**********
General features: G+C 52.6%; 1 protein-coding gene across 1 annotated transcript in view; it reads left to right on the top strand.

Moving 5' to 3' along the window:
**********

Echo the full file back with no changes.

General features: G+C 52.6%; 1 protein-coding gene across 1 annotated transcript in view; it reads left to right on the top strand.

Moving 5' to 3' along the window: